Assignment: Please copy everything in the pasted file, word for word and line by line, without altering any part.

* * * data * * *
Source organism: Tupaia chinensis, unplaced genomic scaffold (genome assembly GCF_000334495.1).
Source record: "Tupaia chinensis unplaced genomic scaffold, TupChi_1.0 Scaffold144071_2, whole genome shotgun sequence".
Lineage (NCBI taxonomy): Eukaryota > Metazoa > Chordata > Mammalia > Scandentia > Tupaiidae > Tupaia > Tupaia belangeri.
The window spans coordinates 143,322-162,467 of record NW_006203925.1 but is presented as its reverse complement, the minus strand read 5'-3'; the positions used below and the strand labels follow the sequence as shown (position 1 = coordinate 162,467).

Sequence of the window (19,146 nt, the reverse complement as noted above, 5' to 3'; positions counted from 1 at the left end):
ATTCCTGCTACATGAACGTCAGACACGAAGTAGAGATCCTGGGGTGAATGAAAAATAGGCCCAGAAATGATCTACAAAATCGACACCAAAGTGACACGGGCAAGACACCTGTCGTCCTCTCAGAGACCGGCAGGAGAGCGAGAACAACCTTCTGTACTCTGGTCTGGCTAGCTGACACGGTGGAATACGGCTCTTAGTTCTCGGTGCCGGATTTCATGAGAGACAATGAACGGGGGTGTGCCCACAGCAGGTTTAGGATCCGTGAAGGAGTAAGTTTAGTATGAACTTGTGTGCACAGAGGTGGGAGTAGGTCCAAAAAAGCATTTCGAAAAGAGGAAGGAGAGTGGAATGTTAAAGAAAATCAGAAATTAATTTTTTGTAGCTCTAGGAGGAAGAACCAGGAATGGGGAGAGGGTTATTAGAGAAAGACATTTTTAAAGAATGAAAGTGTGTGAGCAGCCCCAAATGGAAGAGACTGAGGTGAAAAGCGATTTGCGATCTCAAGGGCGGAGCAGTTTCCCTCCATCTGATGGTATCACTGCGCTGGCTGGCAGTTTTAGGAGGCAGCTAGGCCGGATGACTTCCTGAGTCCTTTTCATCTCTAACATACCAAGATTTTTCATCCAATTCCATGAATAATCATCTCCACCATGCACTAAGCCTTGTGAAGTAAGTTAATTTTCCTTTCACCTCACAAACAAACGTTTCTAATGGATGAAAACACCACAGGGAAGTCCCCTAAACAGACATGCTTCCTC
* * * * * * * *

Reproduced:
Source organism: Tupaia chinensis, unplaced genomic scaffold (genome assembly GCF_000334495.1).
Source record: "Tupaia chinensis unplaced genomic scaffold, TupChi_1.0 Scaffold144071_2, whole genome shotgun sequence".
Lineage (NCBI taxonomy): Eukaryota > Metazoa > Chordata > Mammalia > Scandentia > Tupaiidae > Tupaia > Tupaia belangeri.
The window spans coordinates 143,322-162,467 of record NW_006203925.1 but is presented as its reverse complement, the minus strand read 5'-3'; the positions used below and the strand labels follow the sequence as shown (position 1 = coordinate 162,467).

Sequence of the window (19,146 nt, the reverse complement as noted above, 5' to 3'; positions counted from 1 at the left end):
ATTCCTGCTACATGAACGTCAGACACGAAGTAGAGATCCTGGGGTGAATGAAAAATAGGCCCAGAAATGATCTACAAAATCGACACCAAAGTGACACGGGCAAGACACCTGTCGTCCTCTCAGAGACCGGCAGGAGAGCGAGAACAACCTTCTGTACTCTGGTCTGGCTAGCTGACACGGTGGAATACGGCTCTTAGTTCTCGGTGCCGGATTTCATGAGAGACAATGAACGGGGGTGTGCCCACAGCAGGTTTAGGATCCGTGAAGGAGTAAGTTTAGTATGAACTTGTGTGCACAGAGGTGGGAGTAGGTCCAAAAAAGCATTTCGAAAAGAGGAAGGAGAGTGGAATGTTAAAGAAAATCAGAAATTAATTTTTTGTAGCTCTAGGAGGAAGAACCAGGAATGGGGAGAGGGTTATTAGAGAAAGACATTTTTAAAGAATGAAAGTGTGTGAGCAGCCCCAAATGGAAGAGACTGAGGTGAAAAGCGATTTGCGATCTCAAGGGCGGAGCAGTTTCCCTCCATCTGATGGTATCACTGCGCTGGCTGGCAGTTTTAGGAGGCAGCTAGGCCGGATGACTTCCTGAGTCCTTTTCATCTCTAACATACCAAGATTTTTCATCCAATTCCATGAATAATCATCTCCACCATGCACTAAGCCTTGTGAAGTAAGTTAATTTTCCTTTCACCTCACAAACAAACGTTTCTAATGGATGAAAACACCACAGGGAAGTCCCCTAAACAGACATGCTTCCTC